Aug 6 - The unpredictability of China's regulatory measures make it unappealing to foreign investors in the short-term, following its latest crackdown on the technology, property and education sectors, global fund managers said.
If these measures were turned into meaningful reforms that reduced data and protected monopolistic practices, they could increase China's long-term attractiveness, they told the Reuters Global Market Forum this week.
I think investors don't like the uncertainty of not knowing what is the next shoe to drop, said Mark Haefele, chief investment officer at UBS Global Wealth Management.
Haefele, who runs the largest wealth manager with $3.2 trillion in assets, said it was still early days and he would wait to see how long this plays out.
Interested foreign investors will be absolutely circumspect in the short term about starting investment in China, said Yicheng Zhang, director of Chinese private equity firm CITIC Capital.
Even though China's strategic moves were expected due to the country's shifting focus to common prosperity, the specific tactics used were unexpected and have caused shockwaves, Hong Kong-based Zhang, which manages $36 billion, said.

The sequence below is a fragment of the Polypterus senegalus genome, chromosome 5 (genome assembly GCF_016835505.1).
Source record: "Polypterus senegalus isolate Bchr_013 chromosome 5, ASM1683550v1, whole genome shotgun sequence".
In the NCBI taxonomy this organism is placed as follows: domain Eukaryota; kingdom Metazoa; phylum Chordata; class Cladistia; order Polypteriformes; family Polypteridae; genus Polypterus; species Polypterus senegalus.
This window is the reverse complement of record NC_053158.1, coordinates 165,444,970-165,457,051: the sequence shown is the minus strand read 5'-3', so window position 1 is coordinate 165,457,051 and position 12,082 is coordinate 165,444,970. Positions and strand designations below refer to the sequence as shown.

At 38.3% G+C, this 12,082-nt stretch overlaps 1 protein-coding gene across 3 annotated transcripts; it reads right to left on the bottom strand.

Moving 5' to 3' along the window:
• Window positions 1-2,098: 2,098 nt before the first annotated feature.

Fundamentally, it surprised me as well, turning some of these companies overnight to not-for profit entities, he said. This had added foreign investors' concerns about these measures' lack of respect for property rights was understandable.
China's moves to liberalise its financial markets over the last few years, together with its low valuations within emerging market sectors, are also helping retain the country's long-term appeal.
China wants to open its financial markets and that they know that to do so effectively, they need to move more cautiously as they institute these reforms, Haefele said.
That would be a very positive narrative, he added.
Haefele stated that his exposure to China was in line with a broad long-term emerging market allocation, and was bullish on various sectors including fintech, health tech, sustainability and 5 G.
Justin Onuekwusi, LGIM's head of retail multi-asset funds, said his firm continued to hold Canadian stocks as they represented better value at current levels than their European and U.S. peers.
Meanwhile, financial company AIA's CIO Mark Konyn, managing $230 billion, viewed the crackdown as only a transitional phase.
Zhang believed China was investable in the long term as the actions were not a shift in policy direction. People will understand that this is more an accident than a trend.
The actions have in fact cooled some of the market frenzy, making valuations pretty cheap in some sectors, he said.
Zhang said CITIC Capital's investment strategy was focused on buyout-related traditional sectors, including business services, consumer, healthcare, and non-internet technology.
However, the education sector hit rock bottom, Zhang said, adding that with the short-term policy outlook looking uncertain, it's best to be kept off the sidelines for now.